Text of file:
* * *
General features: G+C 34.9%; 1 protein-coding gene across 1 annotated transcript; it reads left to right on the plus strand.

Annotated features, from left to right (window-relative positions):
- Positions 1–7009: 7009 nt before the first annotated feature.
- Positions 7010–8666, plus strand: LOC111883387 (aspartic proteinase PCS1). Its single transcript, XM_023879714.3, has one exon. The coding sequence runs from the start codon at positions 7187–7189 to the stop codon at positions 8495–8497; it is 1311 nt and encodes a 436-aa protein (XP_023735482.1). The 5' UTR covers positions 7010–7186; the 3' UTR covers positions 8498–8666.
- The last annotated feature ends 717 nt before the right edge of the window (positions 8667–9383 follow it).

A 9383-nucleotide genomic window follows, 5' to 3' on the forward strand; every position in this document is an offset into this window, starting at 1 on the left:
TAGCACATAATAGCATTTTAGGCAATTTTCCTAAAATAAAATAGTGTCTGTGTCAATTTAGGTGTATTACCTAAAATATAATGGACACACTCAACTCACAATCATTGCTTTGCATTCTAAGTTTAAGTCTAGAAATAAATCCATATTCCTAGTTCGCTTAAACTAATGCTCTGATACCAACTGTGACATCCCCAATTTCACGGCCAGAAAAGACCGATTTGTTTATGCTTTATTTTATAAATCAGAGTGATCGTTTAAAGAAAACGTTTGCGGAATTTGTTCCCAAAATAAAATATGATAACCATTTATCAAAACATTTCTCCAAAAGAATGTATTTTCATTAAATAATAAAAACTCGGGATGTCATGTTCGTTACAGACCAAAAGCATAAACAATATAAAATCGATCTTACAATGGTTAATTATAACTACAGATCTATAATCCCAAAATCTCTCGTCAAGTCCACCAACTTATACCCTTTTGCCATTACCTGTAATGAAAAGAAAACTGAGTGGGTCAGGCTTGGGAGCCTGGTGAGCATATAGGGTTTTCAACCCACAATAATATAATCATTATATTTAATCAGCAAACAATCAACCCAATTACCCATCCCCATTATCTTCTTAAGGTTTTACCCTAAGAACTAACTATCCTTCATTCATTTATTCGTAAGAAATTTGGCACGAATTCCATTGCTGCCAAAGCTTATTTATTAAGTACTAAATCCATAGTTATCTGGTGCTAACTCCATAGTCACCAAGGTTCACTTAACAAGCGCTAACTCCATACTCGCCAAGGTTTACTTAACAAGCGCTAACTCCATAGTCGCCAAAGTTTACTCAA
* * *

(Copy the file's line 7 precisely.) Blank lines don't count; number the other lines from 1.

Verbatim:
TAGCACATAATAGCATTTTAGGCAATTTTCCTAAAATAAAATAGTGTCTGTGTCAATTTAGGTGTATTACCTAAAATATAATGGACACACTCAACTCACAATCATTGCTTTGCATTCTAAGTTTAAGTCTAGAAATAAATCCATATTCCTAGTTCGCTTAAACTAATGCTCTGATACCAACTGTGACATCCCCAATTTCACGGCCAGAAAAGACCGATTTGTTTATGCTTTATTTTATAAATCAGAGTGATCGTTTAAAGAAAACGTTTGCGGAATTTGTTCCCAAAATAAAATATGATAACCATTTATCAAAACATTTCTCCAAAAGAATGTATTTTCATTAAATAATAAAAACTCGGGATGTCATGTTCGTTACAGACCAAAAGCATAAACAATATAAAATCGATCTTACAATGGTTAATTATAACTACAGATCTATAATCCCAAAATCTCTCGTCAAGTCCACCAACTTATACCCTTTTGCCATTACCTGTAATGAAAAGAAAACTGAGTGGGTCAGGCTTGGGAGCCTGGTGAGCATATAGGGTTTTCAACCCACAATAATATAATCATTATATTTAATCAGCAAACAATCAACCCAATTACCCATCCCCATTATCTTCTTAAGGTTTTACCCTAAGAACTAACTATCCTTCATTCATTTATTCGTAAGAAATTTGGCACGAATTCCATTGCTGCCAAAGCTTATTTATTAAGTACTAAATCCATAGTTATCTGGTGCTAACTCCATAGTCACCAAGGTTCACTTAACAAGCGCTAACTCCATACTCGCCAAGGTTTACTTAACAAGCGCTAACTCCATAGTCGCCAAAGTTTACTCAA